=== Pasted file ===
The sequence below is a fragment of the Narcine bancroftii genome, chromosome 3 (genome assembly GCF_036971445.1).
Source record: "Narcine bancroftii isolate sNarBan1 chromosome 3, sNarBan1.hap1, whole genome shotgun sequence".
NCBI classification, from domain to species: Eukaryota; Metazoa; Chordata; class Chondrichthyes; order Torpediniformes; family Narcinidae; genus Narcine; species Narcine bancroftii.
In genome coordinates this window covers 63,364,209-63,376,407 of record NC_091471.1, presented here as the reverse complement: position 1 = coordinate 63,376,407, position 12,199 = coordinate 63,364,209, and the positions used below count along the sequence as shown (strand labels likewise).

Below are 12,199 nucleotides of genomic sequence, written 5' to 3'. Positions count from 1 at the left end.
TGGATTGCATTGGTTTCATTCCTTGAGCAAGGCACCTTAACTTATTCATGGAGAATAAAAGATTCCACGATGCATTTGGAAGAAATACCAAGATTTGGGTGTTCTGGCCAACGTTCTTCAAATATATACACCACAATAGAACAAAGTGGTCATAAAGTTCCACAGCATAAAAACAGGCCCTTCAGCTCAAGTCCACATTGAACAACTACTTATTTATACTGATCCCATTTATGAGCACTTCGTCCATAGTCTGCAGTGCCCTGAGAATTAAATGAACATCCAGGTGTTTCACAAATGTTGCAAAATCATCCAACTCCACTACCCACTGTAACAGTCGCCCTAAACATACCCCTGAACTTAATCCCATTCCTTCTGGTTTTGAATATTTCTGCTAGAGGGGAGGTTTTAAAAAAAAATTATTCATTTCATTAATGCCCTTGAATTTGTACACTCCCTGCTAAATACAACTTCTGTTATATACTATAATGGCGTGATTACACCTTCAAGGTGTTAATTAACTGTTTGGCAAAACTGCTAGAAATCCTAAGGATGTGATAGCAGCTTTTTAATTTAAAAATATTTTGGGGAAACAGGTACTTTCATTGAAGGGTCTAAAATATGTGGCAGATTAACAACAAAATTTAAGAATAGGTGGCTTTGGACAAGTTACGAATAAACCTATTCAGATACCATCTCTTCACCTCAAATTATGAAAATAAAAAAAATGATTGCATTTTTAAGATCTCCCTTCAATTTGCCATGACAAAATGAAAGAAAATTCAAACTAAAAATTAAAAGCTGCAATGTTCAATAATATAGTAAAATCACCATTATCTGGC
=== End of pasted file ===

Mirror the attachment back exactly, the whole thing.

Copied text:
The sequence below is a fragment of the Narcine bancroftii genome, chromosome 3 (genome assembly GCF_036971445.1).
Source record: "Narcine bancroftii isolate sNarBan1 chromosome 3, sNarBan1.hap1, whole genome shotgun sequence".
NCBI classification, from domain to species: Eukaryota; Metazoa; Chordata; class Chondrichthyes; order Torpediniformes; family Narcinidae; genus Narcine; species Narcine bancroftii.
In genome coordinates this window covers 63,364,209-63,376,407 of record NC_091471.1, presented here as the reverse complement: position 1 = coordinate 63,376,407, position 12,199 = coordinate 63,364,209, and the positions used below count along the sequence as shown (strand labels likewise).

Below are 12,199 nucleotides of genomic sequence, written 5' to 3'. Positions count from 1 at the left end.
TGGATTGCATTGGTTTCATTCCTTGAGCAAGGCACCTTAACTTATTCATGGAGAATAAAAGATTCCACGATGCATTTGGAAGAAATACCAAGATTTGGGTGTTCTGGCCAACGTTCTTCAAATATATACACCACAATAGAACAAAGTGGTCATAAAGTTCCACAGCATAAAAACAGGCCCTTCAGCTCAAGTCCACATTGAACAACTACTTATTTATACTGATCCCATTTATGAGCACTTCGTCCATAGTCTGCAGTGCCCTGAGAATTAAATGAACATCCAGGTGTTTCACAAATGTTGCAAAATCATCCAACTCCACTACCCACTGTAACAGTCGCCCTAAACATACCCCTGAACTTAATCCCATTCCTTCTGGTTTTGAATATTTCTGCTAGAGGGGAGGTTTTAAAAAAAAATTATTCATTTCATTAATGCCCTTGAATTTGTACACTCCCTGCTAAATACAACTTCTGTTATATACTATAATGGCGTGATTACACCTTCAAGGTGTTAATTAACTGTTTGGCAAAACTGCTAGAAATCCTAAGGATGTGATAGCAGCTTTTTAATTTAAAAATATTTTGGGGAAACAGGTACTTTCATTGAAGGGTCTAAAATATGTGGCAGATTAACAACAAAATTTAAGAATAGGTGGCTTTGGACAAGTTACGAATAAACCTATTCAGATACCATCTCTTCACCTCAAATTATGAAAATAAAAAAAATGATTGCATTTTTAAGATCTCCCTTCAATTTGCCATGACAAAATGAAAGAAAATTCAAACTAAAAATTAAAAGCTGCAATGTTCAATAATATAGTAAAATCACCATTATCTGGC